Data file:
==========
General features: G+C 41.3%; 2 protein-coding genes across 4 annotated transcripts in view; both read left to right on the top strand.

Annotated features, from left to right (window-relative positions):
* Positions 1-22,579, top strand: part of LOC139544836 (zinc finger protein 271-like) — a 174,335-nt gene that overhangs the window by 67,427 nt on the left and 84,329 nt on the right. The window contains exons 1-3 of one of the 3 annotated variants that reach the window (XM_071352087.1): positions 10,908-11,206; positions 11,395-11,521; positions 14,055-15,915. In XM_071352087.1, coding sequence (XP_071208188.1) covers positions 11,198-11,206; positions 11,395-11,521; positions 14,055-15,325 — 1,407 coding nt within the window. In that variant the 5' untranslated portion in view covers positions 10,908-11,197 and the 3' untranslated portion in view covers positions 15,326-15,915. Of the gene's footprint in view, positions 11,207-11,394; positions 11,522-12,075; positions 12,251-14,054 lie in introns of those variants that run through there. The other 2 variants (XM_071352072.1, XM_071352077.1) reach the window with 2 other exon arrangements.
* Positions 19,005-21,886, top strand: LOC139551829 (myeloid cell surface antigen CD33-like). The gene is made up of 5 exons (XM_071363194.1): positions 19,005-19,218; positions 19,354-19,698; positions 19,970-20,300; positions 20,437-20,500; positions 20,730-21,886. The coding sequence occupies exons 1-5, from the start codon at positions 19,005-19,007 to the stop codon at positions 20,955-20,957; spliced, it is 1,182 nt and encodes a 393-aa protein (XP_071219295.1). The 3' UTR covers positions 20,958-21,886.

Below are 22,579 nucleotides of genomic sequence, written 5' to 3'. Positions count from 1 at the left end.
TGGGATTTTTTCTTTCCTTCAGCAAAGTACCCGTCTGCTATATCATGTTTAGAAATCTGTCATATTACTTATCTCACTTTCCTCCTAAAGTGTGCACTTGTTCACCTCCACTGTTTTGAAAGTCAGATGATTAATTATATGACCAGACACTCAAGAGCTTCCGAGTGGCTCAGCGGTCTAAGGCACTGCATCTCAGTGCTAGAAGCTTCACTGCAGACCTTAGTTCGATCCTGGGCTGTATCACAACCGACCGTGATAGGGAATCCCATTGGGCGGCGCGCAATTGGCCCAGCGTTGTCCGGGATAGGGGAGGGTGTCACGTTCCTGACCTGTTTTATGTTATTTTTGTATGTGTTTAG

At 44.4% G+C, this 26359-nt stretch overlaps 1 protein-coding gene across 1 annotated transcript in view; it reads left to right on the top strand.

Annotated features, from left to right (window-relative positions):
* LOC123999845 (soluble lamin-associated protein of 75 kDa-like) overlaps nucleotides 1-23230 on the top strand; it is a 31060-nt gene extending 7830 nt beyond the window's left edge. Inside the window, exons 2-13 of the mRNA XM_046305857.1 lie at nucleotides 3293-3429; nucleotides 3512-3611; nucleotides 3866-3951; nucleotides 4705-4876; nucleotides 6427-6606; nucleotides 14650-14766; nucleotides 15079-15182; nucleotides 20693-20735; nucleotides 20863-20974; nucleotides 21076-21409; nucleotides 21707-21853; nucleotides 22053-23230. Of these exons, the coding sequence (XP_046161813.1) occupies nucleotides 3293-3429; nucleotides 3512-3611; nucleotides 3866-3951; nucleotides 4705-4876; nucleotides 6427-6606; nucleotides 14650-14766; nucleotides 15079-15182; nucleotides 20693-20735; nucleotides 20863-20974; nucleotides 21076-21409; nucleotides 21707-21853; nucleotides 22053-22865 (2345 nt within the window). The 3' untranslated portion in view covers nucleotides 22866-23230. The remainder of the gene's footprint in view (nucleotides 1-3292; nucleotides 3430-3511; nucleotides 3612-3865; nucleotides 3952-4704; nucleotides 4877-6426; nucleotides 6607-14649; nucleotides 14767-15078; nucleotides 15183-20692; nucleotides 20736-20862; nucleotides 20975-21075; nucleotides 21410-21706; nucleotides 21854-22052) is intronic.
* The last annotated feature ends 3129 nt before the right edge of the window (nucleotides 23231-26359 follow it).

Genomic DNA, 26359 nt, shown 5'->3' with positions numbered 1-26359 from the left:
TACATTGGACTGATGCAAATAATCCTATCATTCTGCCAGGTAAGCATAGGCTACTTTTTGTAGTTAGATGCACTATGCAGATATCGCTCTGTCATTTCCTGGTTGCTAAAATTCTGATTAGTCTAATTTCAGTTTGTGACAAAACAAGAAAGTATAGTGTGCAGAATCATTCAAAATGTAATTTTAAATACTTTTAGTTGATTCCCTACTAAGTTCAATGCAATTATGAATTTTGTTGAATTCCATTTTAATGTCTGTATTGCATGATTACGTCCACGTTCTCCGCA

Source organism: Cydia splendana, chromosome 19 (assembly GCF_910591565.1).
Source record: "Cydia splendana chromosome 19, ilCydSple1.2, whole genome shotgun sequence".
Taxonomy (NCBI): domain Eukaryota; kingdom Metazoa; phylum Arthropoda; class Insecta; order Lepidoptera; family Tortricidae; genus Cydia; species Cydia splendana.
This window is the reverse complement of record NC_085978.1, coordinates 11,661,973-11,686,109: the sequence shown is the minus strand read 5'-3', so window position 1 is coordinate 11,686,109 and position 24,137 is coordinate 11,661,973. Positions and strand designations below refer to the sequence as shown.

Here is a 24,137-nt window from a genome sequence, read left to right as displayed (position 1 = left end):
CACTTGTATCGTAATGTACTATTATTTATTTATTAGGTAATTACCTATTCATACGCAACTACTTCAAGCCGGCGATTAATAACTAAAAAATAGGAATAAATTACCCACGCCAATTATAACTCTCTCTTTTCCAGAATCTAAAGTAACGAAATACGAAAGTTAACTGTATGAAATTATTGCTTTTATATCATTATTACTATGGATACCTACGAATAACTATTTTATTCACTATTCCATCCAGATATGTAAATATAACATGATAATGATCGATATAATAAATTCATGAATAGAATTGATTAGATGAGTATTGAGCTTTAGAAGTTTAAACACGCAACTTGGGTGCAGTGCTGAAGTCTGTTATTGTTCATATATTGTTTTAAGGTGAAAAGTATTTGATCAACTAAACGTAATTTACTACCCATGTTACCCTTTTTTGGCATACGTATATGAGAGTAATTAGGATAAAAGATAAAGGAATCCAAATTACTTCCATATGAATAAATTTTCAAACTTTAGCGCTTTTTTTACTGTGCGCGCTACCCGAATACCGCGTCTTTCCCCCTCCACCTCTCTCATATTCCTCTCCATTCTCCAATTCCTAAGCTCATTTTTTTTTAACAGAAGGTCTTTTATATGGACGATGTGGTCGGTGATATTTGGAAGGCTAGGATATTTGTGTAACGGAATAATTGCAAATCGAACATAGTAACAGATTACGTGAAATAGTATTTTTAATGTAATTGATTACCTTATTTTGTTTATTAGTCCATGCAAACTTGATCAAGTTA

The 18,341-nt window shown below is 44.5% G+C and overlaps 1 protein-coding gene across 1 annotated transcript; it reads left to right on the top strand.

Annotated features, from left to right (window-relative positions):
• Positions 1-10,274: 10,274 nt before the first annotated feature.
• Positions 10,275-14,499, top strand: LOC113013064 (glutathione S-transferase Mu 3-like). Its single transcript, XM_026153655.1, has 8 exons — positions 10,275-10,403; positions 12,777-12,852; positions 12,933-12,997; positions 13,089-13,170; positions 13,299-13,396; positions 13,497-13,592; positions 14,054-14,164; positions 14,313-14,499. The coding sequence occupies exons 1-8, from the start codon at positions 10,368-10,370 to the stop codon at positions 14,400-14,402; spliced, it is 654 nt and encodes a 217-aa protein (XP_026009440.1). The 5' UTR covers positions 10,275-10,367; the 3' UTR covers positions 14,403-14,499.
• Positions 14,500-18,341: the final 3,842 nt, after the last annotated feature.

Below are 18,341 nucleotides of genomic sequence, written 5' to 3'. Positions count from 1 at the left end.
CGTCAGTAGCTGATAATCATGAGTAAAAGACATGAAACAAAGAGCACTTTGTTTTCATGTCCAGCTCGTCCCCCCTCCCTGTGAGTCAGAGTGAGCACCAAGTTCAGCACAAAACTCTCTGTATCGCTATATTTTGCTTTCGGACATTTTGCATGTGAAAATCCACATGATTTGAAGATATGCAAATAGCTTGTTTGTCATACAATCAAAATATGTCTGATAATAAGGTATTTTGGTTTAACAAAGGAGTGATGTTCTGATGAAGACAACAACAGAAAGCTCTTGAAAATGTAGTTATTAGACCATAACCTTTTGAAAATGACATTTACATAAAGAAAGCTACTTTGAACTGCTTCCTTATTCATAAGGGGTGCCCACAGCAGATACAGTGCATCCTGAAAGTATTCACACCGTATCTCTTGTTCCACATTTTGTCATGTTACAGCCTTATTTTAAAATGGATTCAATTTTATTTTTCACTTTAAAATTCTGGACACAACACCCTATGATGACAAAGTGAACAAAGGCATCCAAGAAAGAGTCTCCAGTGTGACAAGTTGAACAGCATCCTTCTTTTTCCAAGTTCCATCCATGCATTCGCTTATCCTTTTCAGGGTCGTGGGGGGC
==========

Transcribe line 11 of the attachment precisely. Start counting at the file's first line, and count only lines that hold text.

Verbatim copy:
Genomic DNA, 26359 nt, shown 5'->3' with positions numbered 1-26359 from the left: